Does it matter whether the Pledge of Allegiance proclaims that the indivisible American republic is "under God"?
In a political sense, the answer is certainly yes. The attorneys general of all 50 states, the Bush administration and many members of Congress joined briefs backing the current wording, an issue to be argued before the U.S. Supreme Court on March 24 in Elk Grove Unified School Dist. v. Newdow.
But the religious answer to the "under God" question is more complicated, as indicated by the unusual lineup of groups taking stands and what they're saying.
Pledge proponents think general acknowledgment of religion is good for society, and dropping God would rewrite history or threaten religion's legitimate status. Opponents, some of them religious believers, argue the phrase violates church-state separation as well as the religious rights of some Americans or that it's just a meaningless phrase and possibly demeaning to persons of faith.
Formal support for deletion of "under God" comes largely from atheists, secularists, Unitarians and Buddhists. Grass-roots sentiment has silenced most Protestant and Jewish organizations that normally champion church-state separation.
In the biggest surprise, the American Jewish Congress, one of the most militant separationist groups, joined conservative religious organizations in asking the Court to retain the God reference.
Marc Stern calls this the "most uncomfortable" decision the American Jewish Congress has faced during his 27 years as a lawyer there, but political realities left no choice.
Victory for "under God" is inevitable, Stern figured, so his group should offer a path to approval on narrow grounds. Further, he feared that if "under God" is banned, public fury might cause a "train wreck" a constitutional amendment undermining the Supreme Court's separation rulings since 1947.
Seven Orthodox Jewish organizations, meanwhile, made an openly religious appeal for the pledge. "Jewish tradition teaches that human recognition of God is the hallmark of civilization," they said. The pledge expresses peoples' universal acknowledgment that "man's destiny is shaped by a Supreme Being" but doesn't endorse any one religion.
With a slightly different tack, Jay Alan Sekulow of the American Center for Law and Justice, a Christian legal agency, argues that the phrase states one of the nation's founding principles, that "rights emanate from God, not from government," something all faiths can agree on.
Many pledge proponents offer secular justifications to fit Supreme Court rulings. They claim "under God" isn't any sort of religious exercise or prayer but simply a factual acknowledgment of the nation's past heritage of faith, for patriotic rather than religious reasons.
If God is eliminated, they say, what about the Declaration of Independence ("endowed by their Creator with certain unalienable rights") or Gettysburg Address ("this nation, under God, shall have a new birth of freedom") or the full text of the National Anthem ("and this be our motto: 'In God is our trust'").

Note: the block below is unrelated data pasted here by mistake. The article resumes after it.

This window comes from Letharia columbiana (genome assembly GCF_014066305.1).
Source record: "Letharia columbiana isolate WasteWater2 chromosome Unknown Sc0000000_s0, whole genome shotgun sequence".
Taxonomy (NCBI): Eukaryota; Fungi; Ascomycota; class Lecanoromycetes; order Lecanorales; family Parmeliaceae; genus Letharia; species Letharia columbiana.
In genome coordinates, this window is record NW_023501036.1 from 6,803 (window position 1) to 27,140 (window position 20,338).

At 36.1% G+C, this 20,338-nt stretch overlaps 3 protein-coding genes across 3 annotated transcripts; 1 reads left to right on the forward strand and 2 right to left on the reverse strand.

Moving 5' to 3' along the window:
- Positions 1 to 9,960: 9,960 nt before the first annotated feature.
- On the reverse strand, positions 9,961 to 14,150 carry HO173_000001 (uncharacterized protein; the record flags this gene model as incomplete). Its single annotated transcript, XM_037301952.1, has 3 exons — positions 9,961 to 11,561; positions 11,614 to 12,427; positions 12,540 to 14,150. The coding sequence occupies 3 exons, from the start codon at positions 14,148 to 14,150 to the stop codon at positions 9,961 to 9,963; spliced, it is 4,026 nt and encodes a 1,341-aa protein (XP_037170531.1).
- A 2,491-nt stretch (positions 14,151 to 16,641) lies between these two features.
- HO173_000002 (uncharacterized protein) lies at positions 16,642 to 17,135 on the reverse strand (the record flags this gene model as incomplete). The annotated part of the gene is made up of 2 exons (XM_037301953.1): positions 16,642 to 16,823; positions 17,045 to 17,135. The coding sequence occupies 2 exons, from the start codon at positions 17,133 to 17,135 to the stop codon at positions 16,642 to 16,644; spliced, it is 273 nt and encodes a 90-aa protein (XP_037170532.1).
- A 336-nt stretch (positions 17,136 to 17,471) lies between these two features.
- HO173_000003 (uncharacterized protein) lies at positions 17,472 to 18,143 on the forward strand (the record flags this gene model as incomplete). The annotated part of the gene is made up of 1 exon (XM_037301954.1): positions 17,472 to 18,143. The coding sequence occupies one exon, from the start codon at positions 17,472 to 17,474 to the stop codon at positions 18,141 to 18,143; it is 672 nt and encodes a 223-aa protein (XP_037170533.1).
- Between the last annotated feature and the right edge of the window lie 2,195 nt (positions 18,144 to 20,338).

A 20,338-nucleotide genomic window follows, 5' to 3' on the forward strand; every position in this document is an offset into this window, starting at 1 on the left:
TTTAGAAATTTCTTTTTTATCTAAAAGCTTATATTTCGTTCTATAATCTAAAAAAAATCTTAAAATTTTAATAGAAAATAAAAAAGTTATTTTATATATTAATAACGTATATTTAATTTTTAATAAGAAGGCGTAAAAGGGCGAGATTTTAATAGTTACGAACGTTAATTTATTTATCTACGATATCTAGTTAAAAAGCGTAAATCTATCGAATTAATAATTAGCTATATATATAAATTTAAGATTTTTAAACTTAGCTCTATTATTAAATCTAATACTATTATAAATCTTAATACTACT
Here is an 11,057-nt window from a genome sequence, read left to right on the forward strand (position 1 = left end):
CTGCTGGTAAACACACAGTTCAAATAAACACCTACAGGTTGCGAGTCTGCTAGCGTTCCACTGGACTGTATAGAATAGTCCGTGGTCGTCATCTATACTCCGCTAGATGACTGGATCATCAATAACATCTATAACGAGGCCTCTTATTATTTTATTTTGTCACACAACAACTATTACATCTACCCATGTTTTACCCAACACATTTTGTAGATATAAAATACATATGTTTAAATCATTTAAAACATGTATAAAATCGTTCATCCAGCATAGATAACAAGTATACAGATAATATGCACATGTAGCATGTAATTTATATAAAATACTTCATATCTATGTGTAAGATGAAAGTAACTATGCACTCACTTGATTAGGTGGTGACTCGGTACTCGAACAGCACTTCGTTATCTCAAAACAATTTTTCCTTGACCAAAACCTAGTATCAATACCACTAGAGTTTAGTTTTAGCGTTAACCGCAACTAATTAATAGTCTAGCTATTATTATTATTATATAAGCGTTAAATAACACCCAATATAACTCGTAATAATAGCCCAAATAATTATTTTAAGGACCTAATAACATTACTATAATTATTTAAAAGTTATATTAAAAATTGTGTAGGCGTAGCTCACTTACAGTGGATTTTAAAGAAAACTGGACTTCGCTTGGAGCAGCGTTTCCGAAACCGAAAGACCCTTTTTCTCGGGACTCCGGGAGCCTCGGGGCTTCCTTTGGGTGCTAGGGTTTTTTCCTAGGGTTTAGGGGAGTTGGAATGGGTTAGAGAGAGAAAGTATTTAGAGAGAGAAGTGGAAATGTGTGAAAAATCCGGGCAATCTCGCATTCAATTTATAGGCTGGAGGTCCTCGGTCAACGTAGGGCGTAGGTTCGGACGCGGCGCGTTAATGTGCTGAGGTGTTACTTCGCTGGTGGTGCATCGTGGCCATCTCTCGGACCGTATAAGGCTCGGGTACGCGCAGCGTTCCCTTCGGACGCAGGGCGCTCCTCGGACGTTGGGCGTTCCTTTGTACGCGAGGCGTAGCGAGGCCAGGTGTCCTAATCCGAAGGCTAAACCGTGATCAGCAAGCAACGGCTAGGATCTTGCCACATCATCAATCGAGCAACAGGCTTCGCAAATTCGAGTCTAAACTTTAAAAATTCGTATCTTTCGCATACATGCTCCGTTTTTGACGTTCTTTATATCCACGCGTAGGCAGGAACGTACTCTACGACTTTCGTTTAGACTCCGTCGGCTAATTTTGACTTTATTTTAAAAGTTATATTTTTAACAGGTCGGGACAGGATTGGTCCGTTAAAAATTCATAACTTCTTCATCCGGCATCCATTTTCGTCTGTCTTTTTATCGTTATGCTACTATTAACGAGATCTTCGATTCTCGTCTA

Proponents also wonder if the constitutions of the 50 states would become unconstitutional, since all refer to the deity.
To Alan Wolfe, a Boston College political scientist and an atheist who accepts the pledge, such references to God are "relatively harmless" because most people think they point to "a kind of friend and counselor, rather than a commanding judgmental presence."
Wolfe says fellow atheists are "used to being offended" and "on the whole list of horrible crimes, this is not a big one."
"For the health of the country," he said, "the people loosely called the religious right ought to win one."
But pledge opponents don't want to give up the fight.
They say removing "under God" follows the logic of previous Supreme Court prohibitions of such school practices as Ten Commandment displays and prayers at graduations and football games.
They also raise religious principles.
"Under God" is a classic example of what scholars call "civil religion" or "ceremonial deism," the merest reference to a purposely vague deity acceptable to anyone.
That's exactly why the pledge is objectionable to believers like Episcopalian Randall Balmer, a professor of American religious history at Barnard College, one of the interfaith religion scholars who filed a brief against "under God."
Balmer says such ritual recitations that mention a generic God "lead to a trivialization of faith."
A leading church-state theorist, Douglas Laycock of the University of Texas Law School, says that if "under God" is really as religiously unimportant as pledge proponents claim, then the government is asking students "to take the name of the Lord in vain," which violates the Ten Commandments.
Laycock and Balmer also say the pledge phrase violates the consciences of students who don't believe in the one God, or in any God. Mixing faith and government doesn't work, they say.
American churches flourish "precisely because government stays out of the religion business," Balmer says.